Below is a copy of the paper I presented at the 2018 Society of Vineyard Scholars’ annual meeting at Asbury Theological Seminary. In what follows, I attempt to explore the relationship of the Wesleyan Quadrilateral with our Vineyard DNA, building on Thomas Lyons’ previous SVS 2013 paper. After establishing this interface, I suggest a number of ways in which this valuable method of theological reflection can be cultivated and maintained within the context of of the lived-out and practical ministry of the local church, especially related to community discipleship (or you can download a PDF). [Read more…]
I’m reading a fascinating book recommended to me by my good friend Thomas Lyons titled Wesley, Wesleyans, and Reading Bible as Scripture, edited by Joel B. Green and David F. Watson. It’s of interest due to some of the similar challenges that we are facing in the Vineyard… issues related to the functional authority of Scripture, hermeneutics, etc.
My favorite essay in the book is Elaine A. Heath’s, “Reading Scripture for Christian Formation.” Heath provides a look at how John Wesley approached Scripture and, I think, persuasively argues that Wesley never read Scripture in a dualistic manner. [Read more…]
After what felt like a ton of reading for a class I took on the history of both the Evangelical and Pentecostal movements, I walked away with a deeper understanding of and appreciation for both of these traditions. I think Bebbington’s quadrilateral is still a helpful way to start discussing Evangelicalism and I will forever be grateful for Dr. Allan Anderson’s work on Pentecostalism, especially his observation that the charismatic tradition has an emphasis on experiencing the presence and power of the Spirit and a commitment to missions.
In addition to these characteristics, Evangelicals and Pentecostals have a desire for and openness to revival/renewal. There might be a variety of definitions for how moves of the Spirit are understood, but there is a common appreciation for the pneumatological experience. As we trace the history of these movements, moving through the first and second Great Awakenings and traveling into the Toronto Blessing and the Brownsville Revival, careful observers will note that significant leaders have both been involved in and led through these events. Whether we’re talking about George Whitefiled, Jonathan Edwards, and John Wesley or the late Steven Hill or John Wimber, Evangelical/Pentecostal leaders have been involved in (and often defended!) what can only be defined as revival.
However… I wonder if this is true of today’s Evangelicals and Pentecostals. I know there are people in these two traditions that would say they are absolutely committed to seeking for revival, but is this true for the majority of those who self-idenfity within this world? Would most Evangelicals agree that one of the most important things that we need is a great outpouring of the Spirit? Are most Pentecostals praying and fasting for a the Spirit’s spontaneous breaking into the now?
Of course, it’s probably important to note that my observations and questions arise primarily within a western context. Having spent time in Asia and Africa, I’m quite aware of the fact that the answer to these questions would be a resounding “yes!” But here in North America, and what I’ve experienced and observed in Europe, the answer is more likely a “sometimes” and “maybe.”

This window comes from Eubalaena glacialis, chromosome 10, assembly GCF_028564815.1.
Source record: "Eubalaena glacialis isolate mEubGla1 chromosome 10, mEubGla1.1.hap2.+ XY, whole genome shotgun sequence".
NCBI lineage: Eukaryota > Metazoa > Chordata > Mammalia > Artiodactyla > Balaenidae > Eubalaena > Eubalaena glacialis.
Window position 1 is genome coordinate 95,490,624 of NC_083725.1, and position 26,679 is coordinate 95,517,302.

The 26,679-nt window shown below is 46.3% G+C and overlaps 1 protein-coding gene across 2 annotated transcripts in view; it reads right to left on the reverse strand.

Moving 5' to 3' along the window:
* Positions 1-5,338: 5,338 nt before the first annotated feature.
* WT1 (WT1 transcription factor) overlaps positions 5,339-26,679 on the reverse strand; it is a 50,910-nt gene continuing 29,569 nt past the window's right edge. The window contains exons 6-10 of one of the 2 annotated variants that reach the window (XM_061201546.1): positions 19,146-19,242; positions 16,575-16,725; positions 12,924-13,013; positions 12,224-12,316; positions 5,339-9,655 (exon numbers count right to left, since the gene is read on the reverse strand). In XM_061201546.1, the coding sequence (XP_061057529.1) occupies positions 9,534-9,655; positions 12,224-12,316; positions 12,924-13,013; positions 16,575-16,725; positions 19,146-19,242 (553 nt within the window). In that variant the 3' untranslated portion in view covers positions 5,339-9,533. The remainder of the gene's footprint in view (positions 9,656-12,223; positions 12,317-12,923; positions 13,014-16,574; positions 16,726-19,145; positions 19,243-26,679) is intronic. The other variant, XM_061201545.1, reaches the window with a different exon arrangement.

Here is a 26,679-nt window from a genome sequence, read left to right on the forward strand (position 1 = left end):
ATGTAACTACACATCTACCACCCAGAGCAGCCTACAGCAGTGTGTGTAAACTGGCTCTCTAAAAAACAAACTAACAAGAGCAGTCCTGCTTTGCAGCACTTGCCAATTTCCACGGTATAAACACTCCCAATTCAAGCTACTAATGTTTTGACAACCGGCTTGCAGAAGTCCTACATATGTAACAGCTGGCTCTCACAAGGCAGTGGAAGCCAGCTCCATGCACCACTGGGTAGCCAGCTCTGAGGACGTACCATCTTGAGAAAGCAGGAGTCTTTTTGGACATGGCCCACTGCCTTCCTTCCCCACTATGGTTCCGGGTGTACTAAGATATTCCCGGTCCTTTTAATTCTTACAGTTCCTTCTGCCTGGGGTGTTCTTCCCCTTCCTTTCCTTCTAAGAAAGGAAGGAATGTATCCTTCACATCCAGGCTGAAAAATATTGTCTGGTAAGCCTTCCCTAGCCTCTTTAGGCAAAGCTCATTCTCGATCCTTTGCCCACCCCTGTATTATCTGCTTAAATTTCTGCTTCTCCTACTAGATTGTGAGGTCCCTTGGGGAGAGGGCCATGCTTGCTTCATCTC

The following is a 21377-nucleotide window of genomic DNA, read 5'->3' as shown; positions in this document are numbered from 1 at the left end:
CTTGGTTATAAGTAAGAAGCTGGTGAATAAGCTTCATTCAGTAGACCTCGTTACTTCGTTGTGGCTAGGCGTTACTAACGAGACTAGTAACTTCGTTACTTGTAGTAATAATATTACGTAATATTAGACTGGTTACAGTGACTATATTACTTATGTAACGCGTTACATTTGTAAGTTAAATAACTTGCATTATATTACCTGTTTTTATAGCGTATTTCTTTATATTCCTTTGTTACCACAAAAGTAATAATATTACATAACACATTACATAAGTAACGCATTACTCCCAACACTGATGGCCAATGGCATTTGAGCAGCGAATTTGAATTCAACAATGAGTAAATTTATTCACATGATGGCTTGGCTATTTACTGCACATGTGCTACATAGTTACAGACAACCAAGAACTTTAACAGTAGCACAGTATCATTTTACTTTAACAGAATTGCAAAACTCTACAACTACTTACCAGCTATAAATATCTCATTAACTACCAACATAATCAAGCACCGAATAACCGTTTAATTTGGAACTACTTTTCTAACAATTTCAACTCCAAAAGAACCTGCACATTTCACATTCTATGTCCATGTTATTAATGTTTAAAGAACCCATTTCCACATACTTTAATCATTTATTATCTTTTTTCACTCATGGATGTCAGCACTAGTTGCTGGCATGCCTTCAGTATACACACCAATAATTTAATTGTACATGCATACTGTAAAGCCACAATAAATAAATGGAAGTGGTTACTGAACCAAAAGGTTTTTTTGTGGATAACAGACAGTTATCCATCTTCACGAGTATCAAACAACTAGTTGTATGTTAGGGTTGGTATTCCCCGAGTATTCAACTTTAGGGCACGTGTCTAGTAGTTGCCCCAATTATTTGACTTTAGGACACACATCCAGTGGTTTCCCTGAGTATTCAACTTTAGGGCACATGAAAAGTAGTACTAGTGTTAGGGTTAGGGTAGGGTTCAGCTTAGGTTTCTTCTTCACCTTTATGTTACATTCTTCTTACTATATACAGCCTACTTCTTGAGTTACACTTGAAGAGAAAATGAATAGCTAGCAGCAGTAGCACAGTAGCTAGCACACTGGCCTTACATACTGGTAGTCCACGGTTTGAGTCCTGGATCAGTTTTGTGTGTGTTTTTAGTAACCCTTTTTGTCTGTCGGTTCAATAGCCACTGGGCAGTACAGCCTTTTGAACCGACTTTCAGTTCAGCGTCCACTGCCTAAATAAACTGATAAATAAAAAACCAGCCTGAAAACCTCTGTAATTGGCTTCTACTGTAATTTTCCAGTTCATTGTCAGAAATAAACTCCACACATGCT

Why is this? Why are western Christians becoming either more apathetic, more complacent, more cynical. and more naive about the power, presence, and effectiveness of revival?
While overlooking the complexities involved toward defining revival or renewal, I’d love to read your thoughts on why the longing for revival appears to be replaced by many other concerns. I’m hoping your thoughts would help me for a sermon series I am thinking about putting together for next year that might end up as a small group study of some sorts.
What say you?
“There is no soul living who holds more firmly to the doctrines of grace than I do, and if any man asks me whether I am ashamed to be called a Calvinist, I answer—I wish to be called nothing but a Christian; but if you ask me, do I hold the doctrinal views which were held by John Calvin, I reply, I do in the main hold them, and rejoice to avow it. But far be it from me even to imagine that Zion contains none but Calvinistic Christians within her walls, or that there are none saved who do not hold our views. Most atrocious things have been spoken about the character and spiritual condition of John Wesley, the modern prince of Arminians. I can only say concerning him that, while I detest many of the doctrines which he preached, yet for the man himself I have a reverence second to no Wesleyan; and if there were wanted two apostles to be added to the number of the twelve, I do not believe that there could be found two men more fit to be so added than George Whitefield and John Wesley. The character of John Wesley stands beyond all imputation for self-sacrifice, zeal, holiness, and communion with God; he lived far above the ordinary level of common Christians, and was one ‘of whom the world was not worthy.’ I believe there are multitudes of men who cannot see these truths, or, at least, cannot see them in the way in which we put them, who nevertheless have received Christ as their Savior, and are as dear to the heart of the God of grace as the soundest Calvinist in or out of Heaven.” (Charles Spurgeon, Autobiography: Volume I, The Early Years,, p. 173)
HT: Ray Ortlund